Knowing these dynamics better than most, and despite any of her efforts, Ms. Wilson-Raybould has been a part of a government responsible for perpetuating lack of respect for the rule of law, in this case in relation to Indigenous issues. How can all of this be reconciled? MORE

Earlier this year, in response to widespread outrage, “rule of law” was official government messaging when the RCMP served a pipeline company’s injunction in Uni’stot’en territory, on lands the clan has not agreed to share in a treaty (what the Supreme Court calls “title” lands). From Oka, through Ipperwash, Caledonia, Elsipogtog, and two dozen other examples of conflict over land, the rule of law is a prime-ministerial invocation that twists the law.

On criminal justice, the Supreme Court has demanded that the over-incarceration of Indigenous peoples be addressed with unique sentencing protocols known as the Gladue Principle. The directive is overwhelmingly ignored by lower courts, provincial and federal officials, and incarceration rates continue to rise.

Law after law dating back to the Gradual Civilization Act in the mid-1850s have discriminated against Indigenous women. Canada has argued in court that the Charter of Rights and Freedoms doesn’t apply to First Nation women. Indeed, there is still gender discrimination in the Indian Act.

Indigenous children are somehow invisible to the rule of law, too. Last week the Canadian Human Rights Tribunal issued its seventh non-compliance order against Canada for failing to fully and completely end discriminatory policies.

Late last year, in a speech to First Nation leaders in B.C., and on the eve of her demotion to Veterans Affairs, Ms. Wilson-Raybould called out those among us who have little faith in Canadian institutions and laws. These individuals, she said, “in the name of upholding Indigenous rights, critically oppose almost any effort to change [within the Canadian constitutional framework].” This is an apt characterization, though to be fair, the heretics have ample evidence of corrupt institutions on their side. MORE


Wilson-Raybould’s place in Liberal party at risk after SNC-Lavalin testimony

NEB ruling sparks new vows to stop the Trans Mountain pipeline

Grand Chief Stewart Phillip shown Oct. 23, 2018. Photo by Michael Ruffolo

Indigenous leaders and environmental groups vowed the Trans Mountain pipeline would never be built after the National Energy Board issued a second go-ahead to the federal government Friday.

Grand Chief Stewart Phillip, president of the Union of British Columbia Indian Chiefs, said it’s “ludicrous” that economic interests are considered more important than killer whales.

‘In this country, jobs are more important than justice.’ – Grand Chief Stewart Phillip @UBCIC #TransMountain #pipeline #NEB #CdnPoli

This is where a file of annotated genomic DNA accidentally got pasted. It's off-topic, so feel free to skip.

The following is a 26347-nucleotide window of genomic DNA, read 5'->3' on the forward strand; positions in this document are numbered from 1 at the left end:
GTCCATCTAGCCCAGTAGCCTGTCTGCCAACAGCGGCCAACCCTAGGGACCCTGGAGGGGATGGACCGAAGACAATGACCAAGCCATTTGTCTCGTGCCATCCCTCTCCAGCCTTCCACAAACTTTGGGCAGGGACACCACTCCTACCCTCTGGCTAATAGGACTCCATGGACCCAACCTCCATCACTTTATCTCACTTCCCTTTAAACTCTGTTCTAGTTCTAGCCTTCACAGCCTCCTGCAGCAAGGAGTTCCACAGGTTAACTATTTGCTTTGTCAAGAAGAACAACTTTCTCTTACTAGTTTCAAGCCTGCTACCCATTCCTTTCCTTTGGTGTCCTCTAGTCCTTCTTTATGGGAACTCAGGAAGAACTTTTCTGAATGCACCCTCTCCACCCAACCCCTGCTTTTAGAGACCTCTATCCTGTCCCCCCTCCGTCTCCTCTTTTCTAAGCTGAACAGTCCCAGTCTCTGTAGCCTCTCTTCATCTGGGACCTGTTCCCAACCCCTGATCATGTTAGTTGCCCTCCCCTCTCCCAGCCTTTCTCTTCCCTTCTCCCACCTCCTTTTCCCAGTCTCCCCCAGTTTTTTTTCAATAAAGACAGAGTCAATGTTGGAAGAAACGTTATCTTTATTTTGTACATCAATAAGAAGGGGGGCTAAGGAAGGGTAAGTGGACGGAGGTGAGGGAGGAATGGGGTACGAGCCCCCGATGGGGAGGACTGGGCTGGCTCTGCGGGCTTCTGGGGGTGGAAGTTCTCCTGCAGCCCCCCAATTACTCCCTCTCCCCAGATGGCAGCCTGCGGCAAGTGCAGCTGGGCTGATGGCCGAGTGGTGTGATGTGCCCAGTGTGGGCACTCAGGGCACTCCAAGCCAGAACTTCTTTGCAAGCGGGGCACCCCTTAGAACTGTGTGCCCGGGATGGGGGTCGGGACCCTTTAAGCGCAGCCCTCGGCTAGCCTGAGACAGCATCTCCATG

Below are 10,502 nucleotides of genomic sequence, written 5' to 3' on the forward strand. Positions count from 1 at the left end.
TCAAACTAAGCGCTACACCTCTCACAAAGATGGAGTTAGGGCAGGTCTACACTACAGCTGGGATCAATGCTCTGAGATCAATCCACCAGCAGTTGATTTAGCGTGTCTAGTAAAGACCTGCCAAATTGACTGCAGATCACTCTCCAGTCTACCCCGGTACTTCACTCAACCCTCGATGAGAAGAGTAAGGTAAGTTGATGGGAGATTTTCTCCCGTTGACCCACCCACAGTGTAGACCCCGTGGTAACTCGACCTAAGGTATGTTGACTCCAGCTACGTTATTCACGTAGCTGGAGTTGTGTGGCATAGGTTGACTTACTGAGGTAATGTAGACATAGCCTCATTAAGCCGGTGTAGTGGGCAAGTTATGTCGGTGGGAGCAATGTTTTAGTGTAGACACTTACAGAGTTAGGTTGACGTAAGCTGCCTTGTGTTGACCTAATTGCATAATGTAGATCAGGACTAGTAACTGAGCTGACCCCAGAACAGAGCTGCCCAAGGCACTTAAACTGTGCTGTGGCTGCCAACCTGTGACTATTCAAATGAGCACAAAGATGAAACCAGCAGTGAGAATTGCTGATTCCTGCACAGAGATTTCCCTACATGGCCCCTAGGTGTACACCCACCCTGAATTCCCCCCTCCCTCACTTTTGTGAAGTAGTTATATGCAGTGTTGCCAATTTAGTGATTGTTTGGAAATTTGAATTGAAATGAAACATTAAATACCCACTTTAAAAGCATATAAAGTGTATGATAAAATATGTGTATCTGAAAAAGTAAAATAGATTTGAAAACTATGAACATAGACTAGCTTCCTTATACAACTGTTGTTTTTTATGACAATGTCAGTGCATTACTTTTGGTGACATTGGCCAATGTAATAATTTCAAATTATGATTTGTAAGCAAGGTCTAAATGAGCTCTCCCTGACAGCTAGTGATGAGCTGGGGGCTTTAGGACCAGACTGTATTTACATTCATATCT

“Indigenous people are not going to stand idly by and watch the destruction of the sacred killer whale population along the coast of B.C.,” Chief Philip vowed. “The thought of killer whales disappearing … is absolutely unthinkable.” MORE

Who controls Canada’s indigenous lands?

The courts in Canada are grappling with a decision central to the relationship between Canadian and traditional indigenous laws.

Chief Na'Moks on left, quote "We are hereditary chiefs..." on right.

The dispute involves the construction of a multi-billion dollar gas pipeline in the province of British Columbia.

It’s a project which has exposed a rift between elected and hereditary chiefs of the Wet’suwet’en people, who disagree about whether to allow the pipeline to be built through traditional lands.

The elected councils have jurisdiction within the boundaries of the reservations to administer federal government legislation, but not the wider traditional territory which the pipeline would pass through.

The hereditary chiefs of the Wet’suwet’en nation are stewards and protecters of 22,000 square km (13,670 square miles) of traditional territory, outside the reservations.

They are concerned about the impact of the project on their land and natural resources. SOURCE

Taseko Mines tells court Ottawa erred in rejecting New Prosperity mine

The company argues the project — twice-rejected at the federal level and opposed by the Tsilhqot’in First Nation — was denied based on ‘invalid’ toxic water seepage estimates

Image result for Taseko Mines tells court Ottawa erred in rejecting New Prosperity mine

Taskeo Mines, proponent of the embattled New Prosperity mine — a $1.5-billion open-pit gold and copper mine, that has been rejected twice by the federal government — is back in court once again.

The decades-long battle to build a mine in the sacred territory of the Tsilhqot’in First Nation is entering a new chapter as Taseko appeals to a federal court to revive an application for judicial review rejected by a court tribunal.

The application, filed in 2017, claimed the federal government erred in accepting information from Natural Resource Canada regarding the seepage rate of toxic water from the proposed New Prosperity mine and significant environmental threats to Fish Lake and Wasp Lake. MORE